NLA comments on the Combined Transport revision
The Nordic Logistics Association finds that Combined Transport as a concept is of great value, and we encourage actions and incentives that promotes combined transport and increases its attractiveness. However, the Combined Transport Directive has caused major problems the last 25 years, with unclear definitions, complex legislation and non-effective enforcement measures. The Directive has limited impact in promoting Combined Transport, as we have seen in the Scandinavian countries where as an example no one has demanded a refund for road charges since the entry into force in 1992, which is one of the main incentives in the Directive. We are therefore concerned that the revision of the Directive is not improving the situation and that this is a missed opportunity to simplify and clarify the rules for Combined Transport of goods in Europe.
Points of concern
We have several points of concern regarding the revision of the Combined Transport Directive. These are the main points: The first one is the fact that the proposal keeps the “cabotage exemption” for international combined transport operations. The exemption means that the rules for cabotage do not apply if you are doing an international Combined Transport operation. This exemption will make it possible for low-wage operators to continue to do what are in fact national transport operations, with no restrictions regarding number of operations and time. Our second point is our concern about the extension of scope of the directive to also include national Combined Transport operations.The question is which conditions apply to these road operations; could it become possible to drive combined transport only respecting the rules for cabotage – which may be further liberalized - without having to respect the limits on distance, as provided for in the Combined Transport Directive? Is it cabotage or is it combined transport? We are also missing clarity about the link between the lex specialis for posting of workers to Combined Transport operations, especially regarding the different applications of the rules for posting whether the Combined Transport is an international or a national operation. Why should the same operation in a Member State wait 3 days to be covered by Posting of Workers rules if it is defined as international, but only one day if national? The Commission needs to recognize that any road transport leg of a combined transport operation in a member state not carried out by a local operator, is in direct competition with the national operators and social rules must be the same for both operators.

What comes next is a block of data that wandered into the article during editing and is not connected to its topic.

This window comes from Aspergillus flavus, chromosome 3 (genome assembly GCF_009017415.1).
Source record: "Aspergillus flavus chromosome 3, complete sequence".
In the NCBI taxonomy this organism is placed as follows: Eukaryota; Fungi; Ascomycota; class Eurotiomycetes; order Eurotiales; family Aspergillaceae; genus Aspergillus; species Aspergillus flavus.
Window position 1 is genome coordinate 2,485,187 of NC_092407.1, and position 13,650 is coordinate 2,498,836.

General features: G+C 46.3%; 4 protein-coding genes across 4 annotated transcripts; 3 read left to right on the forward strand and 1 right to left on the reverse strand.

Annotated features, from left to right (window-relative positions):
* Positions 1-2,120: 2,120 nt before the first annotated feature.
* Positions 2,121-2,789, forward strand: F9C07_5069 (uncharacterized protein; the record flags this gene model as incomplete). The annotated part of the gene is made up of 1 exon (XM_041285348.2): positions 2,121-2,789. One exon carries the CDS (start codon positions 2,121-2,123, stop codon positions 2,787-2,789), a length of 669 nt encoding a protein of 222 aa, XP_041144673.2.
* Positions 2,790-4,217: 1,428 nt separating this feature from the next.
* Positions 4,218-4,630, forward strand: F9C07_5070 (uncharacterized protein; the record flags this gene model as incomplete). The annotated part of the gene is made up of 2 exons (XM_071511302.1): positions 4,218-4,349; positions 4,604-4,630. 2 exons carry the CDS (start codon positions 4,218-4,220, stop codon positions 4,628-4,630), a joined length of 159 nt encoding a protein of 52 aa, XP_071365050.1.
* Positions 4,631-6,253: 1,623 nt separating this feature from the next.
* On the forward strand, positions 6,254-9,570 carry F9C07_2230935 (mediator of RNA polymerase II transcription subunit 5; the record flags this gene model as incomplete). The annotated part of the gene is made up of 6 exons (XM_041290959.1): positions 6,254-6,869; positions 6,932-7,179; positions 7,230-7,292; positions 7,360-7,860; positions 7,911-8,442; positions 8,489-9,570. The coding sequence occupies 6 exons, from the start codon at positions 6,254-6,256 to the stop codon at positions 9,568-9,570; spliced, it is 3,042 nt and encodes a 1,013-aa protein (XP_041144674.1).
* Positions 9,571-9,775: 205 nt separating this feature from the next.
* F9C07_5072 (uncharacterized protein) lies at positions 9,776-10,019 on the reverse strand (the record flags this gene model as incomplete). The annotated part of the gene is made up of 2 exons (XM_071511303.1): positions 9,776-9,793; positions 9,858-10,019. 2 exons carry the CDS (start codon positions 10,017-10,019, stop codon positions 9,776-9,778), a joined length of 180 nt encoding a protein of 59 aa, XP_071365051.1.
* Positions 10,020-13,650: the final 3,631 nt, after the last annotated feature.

In addition to this we have concerns regarding the definition of the "Nearest suitable rail loading station”, the extension of the definition of the maximum length for the road leg to up to 20% of the total combined transport distance as the crow flies and the fact that even with better control and enforcement of documentation, the directive will still continue to create situations where it is possible to escape the rules, as the proposal lacks proper instruments to ensure full and proper documentation. And finally e find it unacceptable that empty containers are accepted as a Combined Transport.
On the more positive note, we welcome the European Commission initiative to take good steps forward regarding increased control requirements, documentation requirements and increased cooperation between member states. Moreover, we are pleased to see that the European Commission is aware that the major problem for Combined transport is the transshipment costs.We appreciate that the European Commission proposes an obligation for member states to take steps to ensure sufficient investments and capacity; to establish a well-functioning network for combined transport.